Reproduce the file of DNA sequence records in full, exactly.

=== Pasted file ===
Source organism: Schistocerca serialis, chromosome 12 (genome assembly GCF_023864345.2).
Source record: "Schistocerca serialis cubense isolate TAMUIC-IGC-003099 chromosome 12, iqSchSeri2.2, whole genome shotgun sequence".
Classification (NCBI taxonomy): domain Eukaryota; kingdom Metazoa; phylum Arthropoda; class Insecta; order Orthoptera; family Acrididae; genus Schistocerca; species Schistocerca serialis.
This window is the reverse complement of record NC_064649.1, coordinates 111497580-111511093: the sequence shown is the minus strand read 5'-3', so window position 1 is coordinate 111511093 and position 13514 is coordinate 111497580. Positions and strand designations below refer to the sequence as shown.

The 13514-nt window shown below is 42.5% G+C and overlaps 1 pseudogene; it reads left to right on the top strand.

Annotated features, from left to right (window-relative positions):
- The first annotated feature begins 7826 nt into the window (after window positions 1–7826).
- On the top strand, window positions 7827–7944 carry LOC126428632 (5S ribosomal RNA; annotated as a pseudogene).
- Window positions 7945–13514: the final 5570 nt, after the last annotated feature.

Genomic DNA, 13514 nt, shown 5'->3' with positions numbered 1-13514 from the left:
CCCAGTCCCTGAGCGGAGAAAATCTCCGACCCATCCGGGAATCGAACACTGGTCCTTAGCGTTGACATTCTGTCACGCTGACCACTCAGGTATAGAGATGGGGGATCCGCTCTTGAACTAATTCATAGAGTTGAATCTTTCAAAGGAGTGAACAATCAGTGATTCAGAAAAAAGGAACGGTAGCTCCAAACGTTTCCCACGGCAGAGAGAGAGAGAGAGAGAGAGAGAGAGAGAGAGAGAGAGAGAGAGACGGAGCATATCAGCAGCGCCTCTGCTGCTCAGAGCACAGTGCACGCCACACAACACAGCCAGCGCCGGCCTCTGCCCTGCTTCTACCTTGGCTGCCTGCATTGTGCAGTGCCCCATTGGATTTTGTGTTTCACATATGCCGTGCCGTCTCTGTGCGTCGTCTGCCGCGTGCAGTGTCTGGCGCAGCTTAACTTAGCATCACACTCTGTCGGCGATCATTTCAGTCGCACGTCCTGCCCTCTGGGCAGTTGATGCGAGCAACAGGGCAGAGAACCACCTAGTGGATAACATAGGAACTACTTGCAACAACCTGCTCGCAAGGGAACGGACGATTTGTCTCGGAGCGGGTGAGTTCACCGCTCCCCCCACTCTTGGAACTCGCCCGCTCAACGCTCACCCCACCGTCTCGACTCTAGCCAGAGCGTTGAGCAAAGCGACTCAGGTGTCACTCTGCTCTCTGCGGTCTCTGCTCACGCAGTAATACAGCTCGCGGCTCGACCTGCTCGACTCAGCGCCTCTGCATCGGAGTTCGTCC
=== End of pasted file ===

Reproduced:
Source organism: Schistocerca serialis, chromosome 12 (genome assembly GCF_023864345.2).
Source record: "Schistocerca serialis cubense isolate TAMUIC-IGC-003099 chromosome 12, iqSchSeri2.2, whole genome shotgun sequence".
Classification (NCBI taxonomy): domain Eukaryota; kingdom Metazoa; phylum Arthropoda; class Insecta; order Orthoptera; family Acrididae; genus Schistocerca; species Schistocerca serialis.
This window is the reverse complement of record NC_064649.1, coordinates 111497580-111511093: the sequence shown is the minus strand read 5'-3', so window position 1 is coordinate 111511093 and position 13514 is coordinate 111497580. Positions and strand designations below refer to the sequence as shown.

The 13514-nt window shown below is 42.5% G+C and overlaps 1 pseudogene; it reads left to right on the top strand.

Annotated features, from left to right (window-relative positions):
- The first annotated feature begins 7826 nt into the window (after window positions 1–7826).
- On the top strand, window positions 7827–7944 carry LOC126428632 (5S ribosomal RNA; annotated as a pseudogene).
- Window positions 7945–13514: the final 5570 nt, after the last annotated feature.

Genomic DNA, 13514 nt, shown 5'->3' with positions numbered 1-13514 from the left:
CCCAGTCCCTGAGCGGAGAAAATCTCCGACCCATCCGGGAATCGAACACTGGTCCTTAGCGTTGACATTCTGTCACGCTGACCACTCAGGTATAGAGATGGGGGATCCGCTCTTGAACTAATTCATAGAGTTGAATCTTTCAAAGGAGTGAACAATCAGTGATTCAGAAAAAAGGAACGGTAGCTCCAAACGTTTCCCACGGCAGAGAGAGAGAGAGAGAGAGAGAGAGAGAGAGAGAGAGAGAGAGAGACGGAGCATATCAGCAGCGCCTCTGCTGCTCAGAGCACAGTGCACGCCACACAACACAGCCAGCGCCGGCCTCTGCCCTGCTTCTACCTTGGCTGCCTGCATTGTGCAGTGCCCCATTGGATTTTGTGTTTCACATATGCCGTGCCGTCTCTGTGCGTCGTCTGCCGCGTGCAGTGTCTGGCGCAGCTTAACTTAGCATCACACTCTGTCGGCGATCATTTCAGTCGCACGTCCTGCCCTCTGGGCAGTTGATGCGAGCAACAGGGCAGAGAACCACCTAGTGGATAACATAGGAACTACTTGCAACAACCTGCTCGCAAGGGAACGGACGATTTGTCTCGGAGCGGGTGAGTTCACCGCTCCCCCCACTCTTGGAACTCGCCCGCTCAACGCTCACCCCACCGTCTCGACTCTAGCCAGAGCGTTGAGCAAAGCGACTCAGGTGTCACTCTGCTCTCTGCGGTCTCTGCTCACGCAGTAATACAGCTCGCGGCTCGACCTGCTCGACTCAGCGCCTCTGCATCGGAGTTCGTCC